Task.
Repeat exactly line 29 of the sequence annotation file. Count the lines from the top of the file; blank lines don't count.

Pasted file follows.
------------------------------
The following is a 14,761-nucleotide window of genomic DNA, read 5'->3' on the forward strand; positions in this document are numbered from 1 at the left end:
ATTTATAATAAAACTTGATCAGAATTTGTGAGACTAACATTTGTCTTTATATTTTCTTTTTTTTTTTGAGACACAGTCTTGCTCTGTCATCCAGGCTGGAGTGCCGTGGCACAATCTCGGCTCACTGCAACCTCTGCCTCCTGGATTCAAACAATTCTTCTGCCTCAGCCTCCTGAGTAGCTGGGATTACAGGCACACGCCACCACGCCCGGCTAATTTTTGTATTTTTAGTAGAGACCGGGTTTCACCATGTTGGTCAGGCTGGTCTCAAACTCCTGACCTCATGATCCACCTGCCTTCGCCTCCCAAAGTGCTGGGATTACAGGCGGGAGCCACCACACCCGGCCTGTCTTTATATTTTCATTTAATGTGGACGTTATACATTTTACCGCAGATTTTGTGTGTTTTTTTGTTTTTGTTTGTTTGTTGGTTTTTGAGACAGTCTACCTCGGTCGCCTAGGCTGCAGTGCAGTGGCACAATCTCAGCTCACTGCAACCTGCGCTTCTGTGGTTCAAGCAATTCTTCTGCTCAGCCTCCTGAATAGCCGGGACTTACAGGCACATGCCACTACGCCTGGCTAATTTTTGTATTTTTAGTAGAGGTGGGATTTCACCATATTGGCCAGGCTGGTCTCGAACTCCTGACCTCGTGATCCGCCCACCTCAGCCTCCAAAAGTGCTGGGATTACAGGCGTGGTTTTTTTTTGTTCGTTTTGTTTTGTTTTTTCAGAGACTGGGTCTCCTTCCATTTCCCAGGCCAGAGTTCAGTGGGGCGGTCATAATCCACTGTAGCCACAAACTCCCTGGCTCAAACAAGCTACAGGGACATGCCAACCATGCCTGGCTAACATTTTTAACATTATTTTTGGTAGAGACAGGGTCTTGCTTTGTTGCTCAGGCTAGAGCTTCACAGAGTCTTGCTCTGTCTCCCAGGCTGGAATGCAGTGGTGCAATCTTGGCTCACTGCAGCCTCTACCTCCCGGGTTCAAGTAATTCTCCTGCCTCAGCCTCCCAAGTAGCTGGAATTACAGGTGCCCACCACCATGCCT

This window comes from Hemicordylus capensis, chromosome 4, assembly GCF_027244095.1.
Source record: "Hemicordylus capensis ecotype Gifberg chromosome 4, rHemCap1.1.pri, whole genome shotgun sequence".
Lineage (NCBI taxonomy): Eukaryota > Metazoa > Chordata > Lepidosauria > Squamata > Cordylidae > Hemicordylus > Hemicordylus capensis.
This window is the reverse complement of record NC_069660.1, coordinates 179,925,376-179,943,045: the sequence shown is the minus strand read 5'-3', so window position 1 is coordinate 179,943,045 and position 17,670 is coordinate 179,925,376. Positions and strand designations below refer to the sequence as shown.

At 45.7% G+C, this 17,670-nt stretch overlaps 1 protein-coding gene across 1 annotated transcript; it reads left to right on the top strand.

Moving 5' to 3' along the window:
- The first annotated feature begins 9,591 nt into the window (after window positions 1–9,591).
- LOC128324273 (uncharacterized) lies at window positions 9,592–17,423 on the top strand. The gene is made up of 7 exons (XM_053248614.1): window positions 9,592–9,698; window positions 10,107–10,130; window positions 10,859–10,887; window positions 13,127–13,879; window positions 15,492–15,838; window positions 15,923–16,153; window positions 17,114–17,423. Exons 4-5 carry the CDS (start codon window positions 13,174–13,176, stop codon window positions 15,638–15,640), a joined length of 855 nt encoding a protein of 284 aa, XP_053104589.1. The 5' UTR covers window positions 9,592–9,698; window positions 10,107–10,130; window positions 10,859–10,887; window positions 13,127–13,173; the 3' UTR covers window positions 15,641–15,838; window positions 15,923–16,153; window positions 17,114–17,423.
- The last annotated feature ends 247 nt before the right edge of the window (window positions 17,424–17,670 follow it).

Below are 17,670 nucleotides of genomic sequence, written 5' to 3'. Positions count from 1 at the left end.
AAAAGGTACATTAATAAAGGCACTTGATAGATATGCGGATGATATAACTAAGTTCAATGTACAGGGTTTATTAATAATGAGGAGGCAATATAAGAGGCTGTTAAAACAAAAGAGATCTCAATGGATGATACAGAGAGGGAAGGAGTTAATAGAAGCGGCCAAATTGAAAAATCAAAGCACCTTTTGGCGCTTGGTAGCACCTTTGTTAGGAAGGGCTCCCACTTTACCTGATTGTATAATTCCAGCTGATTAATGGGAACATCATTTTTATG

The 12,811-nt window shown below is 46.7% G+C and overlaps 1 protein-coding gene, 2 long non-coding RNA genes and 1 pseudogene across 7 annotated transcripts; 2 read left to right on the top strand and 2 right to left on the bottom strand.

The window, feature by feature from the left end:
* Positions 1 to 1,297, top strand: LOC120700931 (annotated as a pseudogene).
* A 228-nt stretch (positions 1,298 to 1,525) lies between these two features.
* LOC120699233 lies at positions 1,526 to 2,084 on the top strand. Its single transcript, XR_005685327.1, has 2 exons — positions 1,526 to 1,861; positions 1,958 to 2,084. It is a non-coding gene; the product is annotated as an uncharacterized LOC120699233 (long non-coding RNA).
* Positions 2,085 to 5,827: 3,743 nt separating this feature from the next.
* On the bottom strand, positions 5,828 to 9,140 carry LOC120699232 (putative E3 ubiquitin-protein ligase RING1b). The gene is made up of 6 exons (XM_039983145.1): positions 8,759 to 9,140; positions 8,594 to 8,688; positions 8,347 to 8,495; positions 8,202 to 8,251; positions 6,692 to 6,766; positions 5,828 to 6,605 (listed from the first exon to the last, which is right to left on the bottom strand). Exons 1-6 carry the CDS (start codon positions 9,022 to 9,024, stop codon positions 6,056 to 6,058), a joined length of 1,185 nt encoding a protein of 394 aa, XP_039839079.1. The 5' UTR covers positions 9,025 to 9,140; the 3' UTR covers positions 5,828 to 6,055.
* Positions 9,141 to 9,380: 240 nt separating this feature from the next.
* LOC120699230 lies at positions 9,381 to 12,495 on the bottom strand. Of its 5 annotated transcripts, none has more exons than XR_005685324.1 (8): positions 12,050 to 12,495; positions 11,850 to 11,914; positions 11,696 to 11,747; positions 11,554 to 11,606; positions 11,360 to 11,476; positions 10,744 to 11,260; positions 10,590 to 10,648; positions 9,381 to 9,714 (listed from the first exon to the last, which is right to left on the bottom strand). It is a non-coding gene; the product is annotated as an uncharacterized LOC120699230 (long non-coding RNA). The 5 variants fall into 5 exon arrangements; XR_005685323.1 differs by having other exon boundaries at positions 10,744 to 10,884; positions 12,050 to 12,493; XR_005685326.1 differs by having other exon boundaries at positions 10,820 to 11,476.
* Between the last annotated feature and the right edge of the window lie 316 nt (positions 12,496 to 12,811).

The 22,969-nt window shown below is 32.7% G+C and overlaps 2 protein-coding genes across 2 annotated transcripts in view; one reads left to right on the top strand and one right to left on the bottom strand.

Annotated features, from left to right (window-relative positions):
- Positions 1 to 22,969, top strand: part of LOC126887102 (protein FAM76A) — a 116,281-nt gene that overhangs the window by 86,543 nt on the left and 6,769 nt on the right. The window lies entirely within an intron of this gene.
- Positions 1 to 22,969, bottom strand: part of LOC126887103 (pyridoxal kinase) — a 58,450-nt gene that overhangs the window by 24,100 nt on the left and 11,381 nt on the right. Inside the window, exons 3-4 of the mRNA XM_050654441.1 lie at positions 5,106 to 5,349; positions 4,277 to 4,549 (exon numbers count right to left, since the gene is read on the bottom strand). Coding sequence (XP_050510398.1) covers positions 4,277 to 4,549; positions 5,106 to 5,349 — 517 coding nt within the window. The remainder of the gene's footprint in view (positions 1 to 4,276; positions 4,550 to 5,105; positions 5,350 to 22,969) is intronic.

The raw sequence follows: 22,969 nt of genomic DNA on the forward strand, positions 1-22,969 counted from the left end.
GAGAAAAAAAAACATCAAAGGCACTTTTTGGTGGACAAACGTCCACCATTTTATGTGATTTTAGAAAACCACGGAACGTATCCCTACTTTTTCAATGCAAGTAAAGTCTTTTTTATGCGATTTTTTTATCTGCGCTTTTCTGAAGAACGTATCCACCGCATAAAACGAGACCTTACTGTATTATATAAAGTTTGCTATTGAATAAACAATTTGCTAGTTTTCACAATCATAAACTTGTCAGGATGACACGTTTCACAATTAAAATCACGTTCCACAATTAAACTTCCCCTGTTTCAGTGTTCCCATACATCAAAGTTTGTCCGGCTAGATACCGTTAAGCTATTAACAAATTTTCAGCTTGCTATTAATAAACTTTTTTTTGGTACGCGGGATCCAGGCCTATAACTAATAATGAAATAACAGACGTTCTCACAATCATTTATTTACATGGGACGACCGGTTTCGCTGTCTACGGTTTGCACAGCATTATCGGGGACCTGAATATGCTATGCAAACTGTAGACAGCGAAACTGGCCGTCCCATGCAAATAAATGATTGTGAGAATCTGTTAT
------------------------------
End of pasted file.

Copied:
GAGAAAAAAAAACATCAAAGGCACTTTTTGGTGGACAAACGTCCACCATTTTATGTGATTTTAGAAAACCACGGAACGTATCCCTACTTTTTCAATGCAAGTAAAGTCTTTTTTATGCGATTTTTTTATCTGCGCTTTTCTGAAGAACGTATCCACCGCATAAAACGAGACCTTACTGTATTATATAAAGTTTGCTATTGAATAAACAATTTGCTAGTTTTCACAATCATAAACTTGTCAGGATGACACGTTTCACAATTAAAATCACGTTCCACAATTAAACTTCCCCTGTTTCAGTGTTCCCATACATCAAAGTTTGTCCGGCTAGATACCGTTAAGCTATTAACAAATTTTCAGCTTGCTATTAATAAACTTTTTTTTGGTACGCGGGATCCAGGCCTATAACTAATAATGAAATAACAGACGTTCTCACAATCATTTATTTACATGGGACGACCGGTTTCGCTGTCTACGGTTTGCACAGCATTATCGGGGACCTGAATATGCTATGCAAACTGTAGACAGCGAAACTGGCCGTCCCATGCAAATAAATGATTGTGAGAATCTGTTAT